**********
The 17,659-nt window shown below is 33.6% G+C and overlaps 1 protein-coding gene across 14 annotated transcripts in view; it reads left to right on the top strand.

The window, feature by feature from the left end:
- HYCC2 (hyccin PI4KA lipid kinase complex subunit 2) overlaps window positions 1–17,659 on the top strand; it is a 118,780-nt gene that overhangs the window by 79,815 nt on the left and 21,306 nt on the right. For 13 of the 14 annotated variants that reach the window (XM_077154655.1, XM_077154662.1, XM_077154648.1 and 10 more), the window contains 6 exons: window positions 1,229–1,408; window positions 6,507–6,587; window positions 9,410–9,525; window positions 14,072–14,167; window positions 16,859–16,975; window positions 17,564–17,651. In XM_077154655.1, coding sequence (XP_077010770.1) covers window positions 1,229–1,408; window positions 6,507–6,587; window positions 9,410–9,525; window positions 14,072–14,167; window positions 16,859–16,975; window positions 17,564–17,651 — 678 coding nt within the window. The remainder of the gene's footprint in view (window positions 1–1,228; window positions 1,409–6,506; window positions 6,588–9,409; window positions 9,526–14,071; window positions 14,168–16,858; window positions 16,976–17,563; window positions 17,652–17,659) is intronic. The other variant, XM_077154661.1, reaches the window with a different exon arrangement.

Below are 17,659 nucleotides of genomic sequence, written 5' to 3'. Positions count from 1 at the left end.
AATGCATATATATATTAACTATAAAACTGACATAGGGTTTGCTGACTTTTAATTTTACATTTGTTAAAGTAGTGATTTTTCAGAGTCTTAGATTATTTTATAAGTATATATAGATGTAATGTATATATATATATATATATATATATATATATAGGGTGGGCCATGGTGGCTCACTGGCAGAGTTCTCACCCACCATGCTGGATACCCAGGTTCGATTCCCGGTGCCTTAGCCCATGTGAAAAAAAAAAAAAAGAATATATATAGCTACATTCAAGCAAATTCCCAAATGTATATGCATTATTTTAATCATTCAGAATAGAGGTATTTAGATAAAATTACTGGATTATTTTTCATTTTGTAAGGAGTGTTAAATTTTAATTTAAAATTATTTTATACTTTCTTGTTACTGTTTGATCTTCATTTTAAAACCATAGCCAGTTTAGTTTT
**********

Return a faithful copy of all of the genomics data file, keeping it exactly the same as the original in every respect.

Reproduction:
The 17,659-nt window shown below is 33.6% G+C and overlaps 1 protein-coding gene across 14 annotated transcripts in view; it reads left to right on the top strand.

The window, feature by feature from the left end:
- HYCC2 (hyccin PI4KA lipid kinase complex subunit 2) overlaps window positions 1–17,659 on the top strand; it is a 118,780-nt gene that overhangs the window by 79,815 nt on the left and 21,306 nt on the right. For 13 of the 14 annotated variants that reach the window (XM_077154655.1, XM_077154662.1, XM_077154648.1 and 10 more), the window contains 6 exons: window positions 1,229–1,408; window positions 6,507–6,587; window positions 9,410–9,525; window positions 14,072–14,167; window positions 16,859–16,975; window positions 17,564–17,651. In XM_077154655.1, coding sequence (XP_077010770.1) covers window positions 1,229–1,408; window positions 6,507–6,587; window positions 9,410–9,525; window positions 14,072–14,167; window positions 16,859–16,975; window positions 17,564–17,651 — 678 coding nt within the window. The remainder of the gene's footprint in view (window positions 1–1,228; window positions 1,409–6,506; window positions 6,588–9,409; window positions 9,526–14,071; window positions 14,168–16,858; window positions 16,976–17,563; window positions 17,652–17,659) is intronic. The other variant, XM_077154661.1, reaches the window with a different exon arrangement.

Below are 17,659 nucleotides of genomic sequence, written 5' to 3'. Positions count from 1 at the left end.
AATGCATATATATATTAACTATAAAACTGACATAGGGTTTGCTGACTTTTAATTTTACATTTGTTAAAGTAGTGATTTTTCAGAGTCTTAGATTATTTTATAAGTATATATAGATGTAATGTATATATATATATATATATATATATATATATAGGGTGGGCCATGGTGGCTCACTGGCAGAGTTCTCACCCACCATGCTGGATACCCAGGTTCGATTCCCGGTGCCTTAGCCCATGTGAAAAAAAAAAAAAAGAATATATATAGCTACATTCAAGCAAATTCCCAAATGTATATGCATTATTTTAATCATTCAGAATAGAGGTATTTAGATAAAATTACTGGATTATTTTTCATTTTGTAAGGAGTGTTAAATTTTAATTTAAAATTATTTTATACTTTCTTGTTACTGTTTGATCTTCATTTTAAAACCATAGCCAGTTTAGTTTT